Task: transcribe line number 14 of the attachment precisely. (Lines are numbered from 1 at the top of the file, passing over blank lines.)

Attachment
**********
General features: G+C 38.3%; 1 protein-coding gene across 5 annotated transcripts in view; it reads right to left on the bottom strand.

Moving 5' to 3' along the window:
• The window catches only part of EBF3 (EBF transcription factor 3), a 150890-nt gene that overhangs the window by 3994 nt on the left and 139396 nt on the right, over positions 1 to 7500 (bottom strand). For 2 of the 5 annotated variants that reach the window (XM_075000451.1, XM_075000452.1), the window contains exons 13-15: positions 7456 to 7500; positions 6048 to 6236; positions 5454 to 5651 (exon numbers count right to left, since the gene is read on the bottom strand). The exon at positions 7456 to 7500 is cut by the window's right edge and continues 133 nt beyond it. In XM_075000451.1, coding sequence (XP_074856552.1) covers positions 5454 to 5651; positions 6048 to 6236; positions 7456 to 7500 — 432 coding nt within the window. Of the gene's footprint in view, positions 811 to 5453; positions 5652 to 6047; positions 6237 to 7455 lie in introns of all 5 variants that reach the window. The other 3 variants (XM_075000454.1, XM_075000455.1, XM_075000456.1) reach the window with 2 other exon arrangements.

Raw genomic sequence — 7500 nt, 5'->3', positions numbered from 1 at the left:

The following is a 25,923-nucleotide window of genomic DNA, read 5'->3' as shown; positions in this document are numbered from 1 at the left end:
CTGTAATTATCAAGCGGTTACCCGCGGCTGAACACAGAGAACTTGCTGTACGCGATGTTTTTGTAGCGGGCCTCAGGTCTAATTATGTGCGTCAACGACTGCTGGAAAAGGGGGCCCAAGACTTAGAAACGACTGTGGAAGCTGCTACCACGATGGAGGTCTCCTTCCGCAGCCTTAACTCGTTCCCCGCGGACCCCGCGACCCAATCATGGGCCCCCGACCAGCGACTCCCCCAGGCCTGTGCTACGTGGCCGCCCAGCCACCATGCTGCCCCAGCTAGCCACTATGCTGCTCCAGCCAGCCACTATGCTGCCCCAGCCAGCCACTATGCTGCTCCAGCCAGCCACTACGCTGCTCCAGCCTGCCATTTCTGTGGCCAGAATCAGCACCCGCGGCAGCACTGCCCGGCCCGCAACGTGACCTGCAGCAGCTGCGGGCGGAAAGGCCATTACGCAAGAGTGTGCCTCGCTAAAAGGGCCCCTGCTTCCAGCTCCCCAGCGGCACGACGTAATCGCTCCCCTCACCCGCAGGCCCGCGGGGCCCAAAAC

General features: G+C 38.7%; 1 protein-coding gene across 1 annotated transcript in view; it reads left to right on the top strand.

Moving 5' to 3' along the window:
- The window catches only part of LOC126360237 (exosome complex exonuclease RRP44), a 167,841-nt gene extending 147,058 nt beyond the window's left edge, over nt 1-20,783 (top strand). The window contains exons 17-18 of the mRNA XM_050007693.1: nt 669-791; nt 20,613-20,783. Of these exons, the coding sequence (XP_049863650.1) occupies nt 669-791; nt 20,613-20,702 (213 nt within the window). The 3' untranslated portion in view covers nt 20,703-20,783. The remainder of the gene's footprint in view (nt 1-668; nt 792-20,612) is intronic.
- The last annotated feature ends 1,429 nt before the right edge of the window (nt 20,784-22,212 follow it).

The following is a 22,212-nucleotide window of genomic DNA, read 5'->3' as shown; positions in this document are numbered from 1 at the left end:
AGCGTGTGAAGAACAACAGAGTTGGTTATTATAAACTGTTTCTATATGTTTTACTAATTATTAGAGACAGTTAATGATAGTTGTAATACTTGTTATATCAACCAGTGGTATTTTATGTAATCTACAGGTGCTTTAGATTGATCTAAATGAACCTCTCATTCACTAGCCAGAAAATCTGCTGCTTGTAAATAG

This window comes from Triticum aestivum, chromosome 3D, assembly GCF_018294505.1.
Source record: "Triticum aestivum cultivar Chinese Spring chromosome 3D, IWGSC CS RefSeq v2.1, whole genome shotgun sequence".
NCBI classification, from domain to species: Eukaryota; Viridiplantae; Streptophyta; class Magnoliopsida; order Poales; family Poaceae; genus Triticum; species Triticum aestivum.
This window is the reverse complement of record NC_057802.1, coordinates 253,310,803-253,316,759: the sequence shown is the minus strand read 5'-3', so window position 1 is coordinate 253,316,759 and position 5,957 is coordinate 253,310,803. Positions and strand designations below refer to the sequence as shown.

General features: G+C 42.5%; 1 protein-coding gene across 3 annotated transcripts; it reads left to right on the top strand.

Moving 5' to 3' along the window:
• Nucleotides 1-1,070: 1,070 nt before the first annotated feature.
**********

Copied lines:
Source record: "Triticum aestivum cultivar Chinese Spring chromosome 3D, IWGSC CS RefSeq v2.1, whole genome shotgun sequence".